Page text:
ENLARGING THE HEART

UPDATE:             1ST January 2015   We now begin a new series of commentaries on the Rule of our Holy Father Saint Benedict (Series 3). We hope this will continue to be a source of spiritual nourishment for you. 


Daily readings from the Rule of Saint Benedict

By a Benedictine of Saint Cecilia's Abbey, Ryde


"... as we progress in our monastic life and in faith, our hearts

   shall be enlarged, and we shall run with unspeakable sweetness of love in the way of God's commandments." 

(From the Prologue of the Rule of Saint Benedict)



St Benedict wrote his Rule for monks some fifteen centuries ago.  Driven by his love of Christ, he wanted to establish his monastery as a "school of the Lord's service": a place where people who truly seek God could find him; places where "authentic Gospel values prevail"(1); where nothing whatever would be preferred to Christ. The Rule of St Benedict spread all over Europe, and had an enormous influence on the life and spirituality of the Latin Church.  It continues to inspire monks, nuns, and countless lay people throughout the world today.

Like many monasteries we divide the Rule into sections so that the whole Rule is covered over a period of three months. The commentaries will follow the sequence of the sections.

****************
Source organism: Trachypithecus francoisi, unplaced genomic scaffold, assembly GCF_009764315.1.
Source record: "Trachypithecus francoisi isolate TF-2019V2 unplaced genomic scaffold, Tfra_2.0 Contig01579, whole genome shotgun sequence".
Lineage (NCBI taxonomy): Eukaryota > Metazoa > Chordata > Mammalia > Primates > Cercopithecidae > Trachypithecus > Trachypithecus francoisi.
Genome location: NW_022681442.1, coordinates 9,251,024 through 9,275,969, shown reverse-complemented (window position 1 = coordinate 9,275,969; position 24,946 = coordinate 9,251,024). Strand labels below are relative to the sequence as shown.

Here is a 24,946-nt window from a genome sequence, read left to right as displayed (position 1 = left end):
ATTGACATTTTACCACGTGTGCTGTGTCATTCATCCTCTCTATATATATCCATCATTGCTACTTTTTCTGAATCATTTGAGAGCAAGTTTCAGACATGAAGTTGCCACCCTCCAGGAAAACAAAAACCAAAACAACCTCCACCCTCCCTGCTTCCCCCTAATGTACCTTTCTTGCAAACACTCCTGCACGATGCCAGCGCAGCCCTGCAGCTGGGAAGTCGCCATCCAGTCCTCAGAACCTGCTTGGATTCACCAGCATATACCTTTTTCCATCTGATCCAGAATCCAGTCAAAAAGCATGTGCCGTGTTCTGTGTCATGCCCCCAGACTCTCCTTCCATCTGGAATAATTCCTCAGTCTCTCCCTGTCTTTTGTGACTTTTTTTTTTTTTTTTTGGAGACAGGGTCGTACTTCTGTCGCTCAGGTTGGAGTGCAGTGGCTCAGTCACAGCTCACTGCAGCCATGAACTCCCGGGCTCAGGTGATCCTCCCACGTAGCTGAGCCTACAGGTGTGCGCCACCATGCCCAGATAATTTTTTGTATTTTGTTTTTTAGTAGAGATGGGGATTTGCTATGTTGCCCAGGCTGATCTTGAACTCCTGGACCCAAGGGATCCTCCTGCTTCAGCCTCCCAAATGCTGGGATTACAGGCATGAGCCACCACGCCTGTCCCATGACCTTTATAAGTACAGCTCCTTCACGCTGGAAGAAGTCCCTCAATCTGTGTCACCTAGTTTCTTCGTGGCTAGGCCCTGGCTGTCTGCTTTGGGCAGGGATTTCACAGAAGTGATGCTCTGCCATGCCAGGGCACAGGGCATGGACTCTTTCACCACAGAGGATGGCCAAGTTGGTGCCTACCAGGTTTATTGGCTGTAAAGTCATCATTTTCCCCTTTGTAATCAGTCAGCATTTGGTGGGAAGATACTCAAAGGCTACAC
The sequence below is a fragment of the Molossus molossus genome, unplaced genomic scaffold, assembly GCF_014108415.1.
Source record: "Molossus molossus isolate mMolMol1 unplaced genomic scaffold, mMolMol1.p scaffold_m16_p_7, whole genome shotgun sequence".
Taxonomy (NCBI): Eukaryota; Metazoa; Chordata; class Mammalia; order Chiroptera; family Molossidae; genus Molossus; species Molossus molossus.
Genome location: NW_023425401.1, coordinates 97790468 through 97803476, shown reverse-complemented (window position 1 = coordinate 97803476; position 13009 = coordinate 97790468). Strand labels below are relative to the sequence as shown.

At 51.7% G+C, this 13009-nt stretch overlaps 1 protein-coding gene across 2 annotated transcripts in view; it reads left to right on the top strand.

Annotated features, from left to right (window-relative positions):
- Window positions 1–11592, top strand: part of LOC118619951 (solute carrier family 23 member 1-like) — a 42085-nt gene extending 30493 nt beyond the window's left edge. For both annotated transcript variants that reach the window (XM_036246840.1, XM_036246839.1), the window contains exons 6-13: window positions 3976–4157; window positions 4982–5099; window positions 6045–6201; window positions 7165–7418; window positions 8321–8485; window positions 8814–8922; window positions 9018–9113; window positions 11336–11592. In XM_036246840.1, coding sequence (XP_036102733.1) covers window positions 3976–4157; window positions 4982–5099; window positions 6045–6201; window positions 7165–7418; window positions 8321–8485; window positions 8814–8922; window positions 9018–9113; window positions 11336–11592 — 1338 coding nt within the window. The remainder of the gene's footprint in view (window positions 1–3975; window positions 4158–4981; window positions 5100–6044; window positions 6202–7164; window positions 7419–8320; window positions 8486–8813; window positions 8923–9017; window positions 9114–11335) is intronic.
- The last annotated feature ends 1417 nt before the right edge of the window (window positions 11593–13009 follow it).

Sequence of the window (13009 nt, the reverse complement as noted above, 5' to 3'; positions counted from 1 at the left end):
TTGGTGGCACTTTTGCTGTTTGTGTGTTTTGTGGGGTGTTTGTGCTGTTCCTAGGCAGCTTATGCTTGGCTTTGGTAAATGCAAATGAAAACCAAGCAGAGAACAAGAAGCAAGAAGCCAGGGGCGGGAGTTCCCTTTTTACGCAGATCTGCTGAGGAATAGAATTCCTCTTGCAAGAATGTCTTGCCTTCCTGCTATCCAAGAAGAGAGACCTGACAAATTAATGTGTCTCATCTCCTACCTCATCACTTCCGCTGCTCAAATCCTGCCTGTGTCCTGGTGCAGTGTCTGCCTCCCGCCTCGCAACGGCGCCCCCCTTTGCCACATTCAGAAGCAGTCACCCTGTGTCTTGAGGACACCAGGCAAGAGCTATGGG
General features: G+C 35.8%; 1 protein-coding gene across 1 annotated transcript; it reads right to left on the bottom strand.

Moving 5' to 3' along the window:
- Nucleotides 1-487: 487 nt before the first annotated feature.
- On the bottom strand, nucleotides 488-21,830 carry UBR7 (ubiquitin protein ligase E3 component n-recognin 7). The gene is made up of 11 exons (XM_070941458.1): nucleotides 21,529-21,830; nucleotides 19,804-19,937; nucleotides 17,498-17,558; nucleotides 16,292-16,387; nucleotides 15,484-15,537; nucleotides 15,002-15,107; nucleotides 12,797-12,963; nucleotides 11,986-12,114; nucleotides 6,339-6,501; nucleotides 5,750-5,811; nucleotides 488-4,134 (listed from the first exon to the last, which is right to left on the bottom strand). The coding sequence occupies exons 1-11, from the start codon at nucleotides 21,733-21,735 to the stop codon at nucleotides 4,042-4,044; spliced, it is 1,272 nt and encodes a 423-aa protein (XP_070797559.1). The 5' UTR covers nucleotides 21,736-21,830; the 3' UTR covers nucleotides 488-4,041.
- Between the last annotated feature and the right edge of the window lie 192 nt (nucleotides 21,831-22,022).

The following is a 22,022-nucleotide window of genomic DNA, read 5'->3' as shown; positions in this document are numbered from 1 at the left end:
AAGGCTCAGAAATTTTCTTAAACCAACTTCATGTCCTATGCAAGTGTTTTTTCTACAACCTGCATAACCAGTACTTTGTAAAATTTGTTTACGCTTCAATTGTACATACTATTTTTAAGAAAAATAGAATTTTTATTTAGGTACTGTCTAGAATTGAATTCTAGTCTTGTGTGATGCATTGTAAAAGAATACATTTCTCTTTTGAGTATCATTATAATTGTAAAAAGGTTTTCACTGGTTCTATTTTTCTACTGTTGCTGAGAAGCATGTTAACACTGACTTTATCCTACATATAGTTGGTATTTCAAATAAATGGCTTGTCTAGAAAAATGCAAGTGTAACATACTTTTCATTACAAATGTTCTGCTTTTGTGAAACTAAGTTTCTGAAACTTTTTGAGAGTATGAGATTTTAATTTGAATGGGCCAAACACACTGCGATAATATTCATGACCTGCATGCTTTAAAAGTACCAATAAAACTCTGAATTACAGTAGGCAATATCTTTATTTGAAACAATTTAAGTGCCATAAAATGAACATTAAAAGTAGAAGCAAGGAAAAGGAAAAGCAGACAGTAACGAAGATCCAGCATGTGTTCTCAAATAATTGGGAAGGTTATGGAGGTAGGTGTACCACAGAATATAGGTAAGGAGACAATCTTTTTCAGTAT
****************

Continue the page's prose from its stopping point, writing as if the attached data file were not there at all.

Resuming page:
(1) Pope John Paul II, to Benedictine Abbots, 23 September 1996


CHAPTER 4:   The tools of good works

Jan 18

 1. First of all, to love the Lord thy God with all thy heart, with all

            thy soul, and with all thy strength.

 2. Then, to love thy neighbour as thyself.

 3. Next, not to kill.

 4. Not to commit adultery.

 5. Not to steal.

 6. Not to covet.

 7. Not to bear false witness.

 8. To honour all men.

 9. Not to do to another what one would not have done to oneself.

10. To deny oneself in order to follow Christ.

11. To chastise the body.

12. Not to seek after luxuries.

13. To love fasting.

14. To refresh the poor.

15. To clothe the naked.

16. To visit the sick.

17. To bury the dead.

18. To help in affliction.

19. To console the sorrowing.

20. To keep aloof from worldly actions.

21. To prefer nothing to the love of Christ.